martes, 14 de abril de 2015

Earliest humans in Western Europe followed the climate

Excavations in process at the site of Barranco León. From a YouTube screenshot Excavación en Barranco Leon en Orce

Spanish cave site reveals evidence the environment played large in the dispersal of the earliest hominins into Western Europe.

First excavated in 1993, the site of Barranco León in the Guadix-Baza Basin of southeastern Spain, just 80 km west of the Mediterranean shoreline, has yielded simple Oldowan-type stone tools within a context dated as far back as 1.4 million years ago. It documents the earliest known hominin (early human ancestral) presence in Western Europe, evidenced by the discovery of one tooth and thousands of 'Mode 1' (Oldowan-type) stone tools associated with fossil fauna, particularly large mammalian herbivores. The examined evidence shows that at least some of the herbivores were scavenged as carcasses by hominins as food sources after the initial carnivore predators were finished with them. The discoveries there paint an emerging new picture of one of the first dispersals of early human ancestors into a non-African landscape.[...]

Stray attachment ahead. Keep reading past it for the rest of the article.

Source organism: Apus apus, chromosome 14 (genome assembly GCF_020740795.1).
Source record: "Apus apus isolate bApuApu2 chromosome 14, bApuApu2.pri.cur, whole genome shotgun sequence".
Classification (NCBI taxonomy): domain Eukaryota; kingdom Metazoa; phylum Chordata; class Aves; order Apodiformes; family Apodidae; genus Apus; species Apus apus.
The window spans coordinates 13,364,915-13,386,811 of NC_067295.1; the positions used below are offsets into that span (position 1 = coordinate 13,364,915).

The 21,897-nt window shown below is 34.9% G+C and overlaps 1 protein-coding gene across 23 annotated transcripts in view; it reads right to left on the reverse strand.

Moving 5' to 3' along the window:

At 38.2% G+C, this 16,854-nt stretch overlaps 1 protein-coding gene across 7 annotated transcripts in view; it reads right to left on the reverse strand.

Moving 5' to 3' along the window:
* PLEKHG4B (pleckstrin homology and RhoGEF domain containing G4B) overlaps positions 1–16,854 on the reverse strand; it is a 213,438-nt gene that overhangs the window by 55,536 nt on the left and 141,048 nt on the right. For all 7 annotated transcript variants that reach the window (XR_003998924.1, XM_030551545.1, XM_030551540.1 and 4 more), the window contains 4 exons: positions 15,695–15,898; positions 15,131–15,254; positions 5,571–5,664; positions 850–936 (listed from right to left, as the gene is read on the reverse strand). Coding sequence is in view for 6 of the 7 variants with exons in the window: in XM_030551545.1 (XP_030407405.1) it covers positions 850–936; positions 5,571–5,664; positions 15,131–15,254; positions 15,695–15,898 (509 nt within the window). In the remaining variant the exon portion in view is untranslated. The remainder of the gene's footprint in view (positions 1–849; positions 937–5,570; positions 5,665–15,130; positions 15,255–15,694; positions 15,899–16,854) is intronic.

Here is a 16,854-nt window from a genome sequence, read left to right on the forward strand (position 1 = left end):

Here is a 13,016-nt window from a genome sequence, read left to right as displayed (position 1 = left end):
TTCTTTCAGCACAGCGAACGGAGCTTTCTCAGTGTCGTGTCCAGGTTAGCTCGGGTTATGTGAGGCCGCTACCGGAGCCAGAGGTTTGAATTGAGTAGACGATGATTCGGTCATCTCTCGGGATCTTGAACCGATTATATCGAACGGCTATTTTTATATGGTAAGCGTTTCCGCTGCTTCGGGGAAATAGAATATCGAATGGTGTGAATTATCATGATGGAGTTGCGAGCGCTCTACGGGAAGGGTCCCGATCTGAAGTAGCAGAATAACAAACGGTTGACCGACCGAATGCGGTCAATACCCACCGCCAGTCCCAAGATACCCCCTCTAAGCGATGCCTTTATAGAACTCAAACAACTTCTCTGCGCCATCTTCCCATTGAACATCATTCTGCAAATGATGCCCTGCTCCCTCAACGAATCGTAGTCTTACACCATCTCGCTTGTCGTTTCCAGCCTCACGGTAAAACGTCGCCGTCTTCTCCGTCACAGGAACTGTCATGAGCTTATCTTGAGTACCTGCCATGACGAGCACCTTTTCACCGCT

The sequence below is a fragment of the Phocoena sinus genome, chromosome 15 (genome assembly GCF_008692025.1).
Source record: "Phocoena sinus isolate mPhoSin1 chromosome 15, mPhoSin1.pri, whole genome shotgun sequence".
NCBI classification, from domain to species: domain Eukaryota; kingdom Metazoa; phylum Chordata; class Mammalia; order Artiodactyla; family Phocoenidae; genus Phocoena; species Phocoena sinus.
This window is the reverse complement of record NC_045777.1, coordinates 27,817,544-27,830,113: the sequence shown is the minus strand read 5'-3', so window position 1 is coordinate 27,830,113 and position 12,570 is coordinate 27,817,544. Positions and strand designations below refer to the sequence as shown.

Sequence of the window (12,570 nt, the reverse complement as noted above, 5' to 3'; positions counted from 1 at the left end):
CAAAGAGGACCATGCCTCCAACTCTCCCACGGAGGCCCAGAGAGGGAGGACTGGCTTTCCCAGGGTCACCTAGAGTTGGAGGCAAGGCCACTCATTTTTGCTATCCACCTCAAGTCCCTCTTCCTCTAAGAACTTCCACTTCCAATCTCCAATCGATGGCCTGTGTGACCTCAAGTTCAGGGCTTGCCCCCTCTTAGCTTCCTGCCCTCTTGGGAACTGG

Reference: Jordi Agustí, et al., Chronological and environmental context of the first hominin dispersal into Western Europe: The case of Barranco León (Guadix-Baza Basin, SE Spain), Journal of Human Evolution, doi:10.1016/j.jhevol.2015.02.014

Link 2Los primeros homininos de Europa occidental y su relación con el clima
Se acaba de publicar en Journal of Human Evolution un estudio del contexto cronológico y climático del yacimiento de Barranco León (Orce), situado en la depresión de Guadix-Baza, datado en 1,4 millones de años. Sus investigadores consideran que el clima tuvo un papel muy impoortante en la llegada de los primeros homininos a Europa occidental...

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